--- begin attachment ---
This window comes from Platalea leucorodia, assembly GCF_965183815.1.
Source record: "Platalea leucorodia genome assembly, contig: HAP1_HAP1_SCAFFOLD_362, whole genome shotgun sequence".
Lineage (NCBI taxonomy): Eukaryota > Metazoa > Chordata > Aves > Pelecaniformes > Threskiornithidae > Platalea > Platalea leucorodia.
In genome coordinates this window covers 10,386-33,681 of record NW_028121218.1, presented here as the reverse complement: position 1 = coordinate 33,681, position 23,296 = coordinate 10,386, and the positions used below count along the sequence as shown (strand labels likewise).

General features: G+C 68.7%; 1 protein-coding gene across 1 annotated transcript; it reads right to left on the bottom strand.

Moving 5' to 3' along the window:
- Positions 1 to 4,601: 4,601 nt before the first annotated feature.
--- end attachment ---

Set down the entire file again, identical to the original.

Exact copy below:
This window comes from Platalea leucorodia, assembly GCF_965183815.1.
Source record: "Platalea leucorodia genome assembly, contig: HAP1_HAP1_SCAFFOLD_362, whole genome shotgun sequence".
Lineage (NCBI taxonomy): Eukaryota > Metazoa > Chordata > Aves > Pelecaniformes > Threskiornithidae > Platalea > Platalea leucorodia.
In genome coordinates this window covers 10,386-33,681 of record NW_028121218.1, presented here as the reverse complement: position 1 = coordinate 33,681, position 23,296 = coordinate 10,386, and the positions used below count along the sequence as shown (strand labels likewise).

General features: G+C 68.7%; 1 protein-coding gene across 1 annotated transcript; it reads right to left on the bottom strand.

Moving 5' to 3' along the window:
- Positions 1 to 4,601: 4,601 nt before the first annotated feature.